Once past the crossing of Boulevard Gaetan-Boucher, the Trail veers left, following Boulevard Kimber as it leaves the tracks. Between the tracks and the boulevard sprouts a "no man's land' of rough, upturned earth, an area probably ripe for future development. The Trail leaves the side of the road and enters its own right-of-way through a park. Soon, one comes out at the western end of a vast, artificial lake. Not far past the lake is an artificial ski hill, and then the Trail enters a short woodland experience before coming out again into suburbia at the intersection of what was Boulevard Kimber, now Boulevard Julien-Bouthillier and Rue Cornwall/Rue Olivia-Hamel.
|Chambly Trail: The Park in St. Hubert||Chambly Trail: Leaving the Park|
|Chambly Corridor: Lake in City Park|
Anywhere along the few blocks of Boulevard Julien-Hamel, one can cut back over to the tracks to the right. This is pure suburbia! At the tracks, the Trail resumes in a sort of semi-private right-of-way along the newly re-constituted Boulevard Kimber and along the left-hand (eastern) side of the tracks. On the far side of the tracks is Boulevard Maricourt.
|Chambly Trail: Along Boulevard Kimber, South of the Park|
At a certain point, all housing on the far side of the tracks comes to an end. Beyond the newly pierced Boulevard Maricourt is nothing but a vast stand of undisturbed woodland. This is certainly not to last!. Houses on along Boulevard Kimber and the Trail side of the tracks become more scarce. Ahead looms the overpass of the Hwy 30 freeway.
|Chambly Corridor: Into the Country at Last!|
|Chambly Corridor: Looking back towards the 30||Chambly Corridor: Looking forward at 30 Crossing|
Just past the Hwy 30 overpass, suburbia finally gives way to countryside. Across the vast farmers' fields, one can see Mont Saint-Bruno looming to the east. The Trail is now a paved route of its own, running alongside the country road that has become Boulevard Kimber. On the far side of the tracks, Boulevard Maricourt has been reduced to little more than a farm track, which will soon peter out.
There remains one last bout of suburbia, just beyond the open fields, where the ends of a series of long house-filled streets, descending from Hwy 112 (Boulevard Cousineau) meet Boulevard Kimber. There is a rural crossing of the railroad tracks and, on the far side, a bus turn-around and gravel parking lot. Boulevard Maricourt does not come through far enough to meet it.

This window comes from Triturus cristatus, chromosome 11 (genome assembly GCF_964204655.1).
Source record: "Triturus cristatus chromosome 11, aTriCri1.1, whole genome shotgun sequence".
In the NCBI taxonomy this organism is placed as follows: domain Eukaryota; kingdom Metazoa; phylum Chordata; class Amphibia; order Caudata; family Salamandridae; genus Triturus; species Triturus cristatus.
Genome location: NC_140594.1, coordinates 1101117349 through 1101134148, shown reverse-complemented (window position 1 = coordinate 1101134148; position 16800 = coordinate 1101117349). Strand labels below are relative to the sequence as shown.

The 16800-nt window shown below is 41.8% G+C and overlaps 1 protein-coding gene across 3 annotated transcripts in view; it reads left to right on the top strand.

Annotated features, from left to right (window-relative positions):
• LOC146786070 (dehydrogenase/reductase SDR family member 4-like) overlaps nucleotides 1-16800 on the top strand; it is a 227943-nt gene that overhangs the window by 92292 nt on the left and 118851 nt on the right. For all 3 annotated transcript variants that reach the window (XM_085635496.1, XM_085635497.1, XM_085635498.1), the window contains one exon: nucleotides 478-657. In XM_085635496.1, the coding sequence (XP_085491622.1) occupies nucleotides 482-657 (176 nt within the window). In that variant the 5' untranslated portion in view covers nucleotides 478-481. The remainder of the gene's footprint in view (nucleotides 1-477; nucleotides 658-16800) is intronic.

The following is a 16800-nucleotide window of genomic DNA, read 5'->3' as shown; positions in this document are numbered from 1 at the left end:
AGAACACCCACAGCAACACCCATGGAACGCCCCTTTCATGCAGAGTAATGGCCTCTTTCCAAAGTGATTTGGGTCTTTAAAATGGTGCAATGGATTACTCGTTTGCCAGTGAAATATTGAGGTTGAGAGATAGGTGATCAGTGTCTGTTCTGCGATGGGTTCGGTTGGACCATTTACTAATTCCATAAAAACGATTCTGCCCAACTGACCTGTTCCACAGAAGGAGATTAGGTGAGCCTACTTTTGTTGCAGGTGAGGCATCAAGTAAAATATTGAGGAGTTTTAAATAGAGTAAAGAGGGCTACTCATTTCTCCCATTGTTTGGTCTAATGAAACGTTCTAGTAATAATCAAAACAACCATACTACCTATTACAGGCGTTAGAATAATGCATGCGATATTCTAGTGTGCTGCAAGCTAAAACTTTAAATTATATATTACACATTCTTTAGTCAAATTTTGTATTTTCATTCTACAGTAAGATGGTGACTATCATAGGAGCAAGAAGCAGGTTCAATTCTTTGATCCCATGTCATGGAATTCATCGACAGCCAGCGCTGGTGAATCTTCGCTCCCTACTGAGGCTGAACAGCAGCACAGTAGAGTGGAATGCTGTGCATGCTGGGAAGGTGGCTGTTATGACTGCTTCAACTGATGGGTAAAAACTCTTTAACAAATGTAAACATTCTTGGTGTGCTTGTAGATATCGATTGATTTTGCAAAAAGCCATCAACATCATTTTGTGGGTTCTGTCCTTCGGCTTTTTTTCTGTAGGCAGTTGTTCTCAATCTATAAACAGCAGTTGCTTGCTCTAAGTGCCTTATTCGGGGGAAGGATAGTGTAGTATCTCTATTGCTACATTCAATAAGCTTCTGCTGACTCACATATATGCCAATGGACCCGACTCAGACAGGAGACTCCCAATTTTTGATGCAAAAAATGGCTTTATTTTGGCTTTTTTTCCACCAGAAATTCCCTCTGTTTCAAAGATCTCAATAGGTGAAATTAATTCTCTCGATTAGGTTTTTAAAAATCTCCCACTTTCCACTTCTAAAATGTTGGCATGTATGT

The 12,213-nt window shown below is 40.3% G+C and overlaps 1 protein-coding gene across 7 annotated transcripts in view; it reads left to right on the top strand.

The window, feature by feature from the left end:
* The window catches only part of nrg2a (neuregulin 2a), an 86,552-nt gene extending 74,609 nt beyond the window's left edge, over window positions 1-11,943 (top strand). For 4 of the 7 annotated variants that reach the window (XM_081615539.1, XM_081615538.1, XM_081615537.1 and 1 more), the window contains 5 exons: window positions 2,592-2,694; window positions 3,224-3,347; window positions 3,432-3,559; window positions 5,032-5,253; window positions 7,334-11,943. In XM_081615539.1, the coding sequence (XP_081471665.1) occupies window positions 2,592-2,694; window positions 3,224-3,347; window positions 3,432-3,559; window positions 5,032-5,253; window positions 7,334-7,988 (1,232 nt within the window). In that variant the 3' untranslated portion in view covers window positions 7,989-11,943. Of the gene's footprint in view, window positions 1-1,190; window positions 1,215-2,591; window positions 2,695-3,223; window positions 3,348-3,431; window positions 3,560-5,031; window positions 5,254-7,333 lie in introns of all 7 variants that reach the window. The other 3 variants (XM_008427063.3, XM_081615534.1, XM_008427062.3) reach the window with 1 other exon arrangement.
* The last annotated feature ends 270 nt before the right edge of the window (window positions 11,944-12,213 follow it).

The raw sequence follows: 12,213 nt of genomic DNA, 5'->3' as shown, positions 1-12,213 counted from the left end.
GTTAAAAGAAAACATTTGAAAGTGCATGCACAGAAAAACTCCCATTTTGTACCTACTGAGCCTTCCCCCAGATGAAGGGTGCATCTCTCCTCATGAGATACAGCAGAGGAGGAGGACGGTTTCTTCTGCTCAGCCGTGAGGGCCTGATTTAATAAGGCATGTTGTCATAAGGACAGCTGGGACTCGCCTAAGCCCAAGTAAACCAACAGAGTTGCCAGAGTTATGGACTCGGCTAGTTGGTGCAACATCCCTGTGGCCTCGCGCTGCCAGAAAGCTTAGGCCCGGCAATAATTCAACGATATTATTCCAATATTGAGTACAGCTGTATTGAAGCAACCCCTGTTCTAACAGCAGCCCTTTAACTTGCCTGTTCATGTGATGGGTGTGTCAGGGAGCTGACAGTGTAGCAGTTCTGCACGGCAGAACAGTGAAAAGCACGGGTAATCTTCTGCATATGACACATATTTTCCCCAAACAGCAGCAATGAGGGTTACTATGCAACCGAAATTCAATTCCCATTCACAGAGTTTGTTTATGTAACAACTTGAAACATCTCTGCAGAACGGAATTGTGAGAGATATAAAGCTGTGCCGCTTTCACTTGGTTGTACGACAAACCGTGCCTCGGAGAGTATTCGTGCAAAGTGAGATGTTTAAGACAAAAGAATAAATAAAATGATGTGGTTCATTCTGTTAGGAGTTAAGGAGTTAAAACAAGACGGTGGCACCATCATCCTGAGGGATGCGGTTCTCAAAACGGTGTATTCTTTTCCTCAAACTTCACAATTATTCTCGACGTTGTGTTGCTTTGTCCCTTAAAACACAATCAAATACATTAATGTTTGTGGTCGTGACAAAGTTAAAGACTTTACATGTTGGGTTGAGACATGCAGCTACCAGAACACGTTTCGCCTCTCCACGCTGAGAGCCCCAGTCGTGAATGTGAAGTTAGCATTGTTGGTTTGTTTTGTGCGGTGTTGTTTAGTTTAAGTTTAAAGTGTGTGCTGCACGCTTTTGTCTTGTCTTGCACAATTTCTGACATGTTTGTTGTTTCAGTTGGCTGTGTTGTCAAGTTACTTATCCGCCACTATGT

|Chambly Corridor: The Trail on its own right-of-way||Chambly Trail: Onto its own Right-of-Way|
As the last houses give way, the trail passes over a flood-levée and then onto its own gravel right-of-way, beneath the trees and alongside the tracks, as Boulevard Kimber comes to a difinitive end. At long last, one is out it the solitude of the woods!
This solitude is broken briefly as one passes the end of a long, country street. Then, one comes suddenly upon the town line of Carignan.
|Chambly Corridor: Entering Carignan|
Just past the Carignan line, the Trail encounters the loop marking the end of two long country streets. Then it is back into the woodland, but now with a paved surface. The railroad tracks fade to the right and are no longer visible.
|Chambly Trail: Through the Woods|
The Trail is suddenly broken by the forcing through of a new street. Soon there will be houses along the street, and a stretch of woods will disappear.
|Chambly Corridor: New Street being pushed through Woods|
|Chambly Trail: The new street - take 2|
Not too far past the new street, the Trail comes out of the woods. For a long ways, it passes behind the back yards of country houses dotted along a forgotten street. To the left remain open fields, and the tracks of dirt bikers. Eventually, the Trail meets the end of a tiny. quiet street and dissolves. Now there are houses along both sides. Not too far beyond, one comes out at the main road, where there is a small 'halte' and a wooden footbridge crossing over a tiny river into the backyards of Chambly.
|The Bridge into Chambly|
Threading through the back streets of Chambly, one comes out at the Chambly Basin of the Richelieu River, the Locks of the Chambly Canal (the beginning of the Bike Trail to Saint-Jean), and the park and rapids beside historic Fort Chambly.
|Chambly: View of Lake and Fort|
|Chambly: The Locks and Canal|
|Fort Chambly||Richelieu Rapids at Fort Chambly|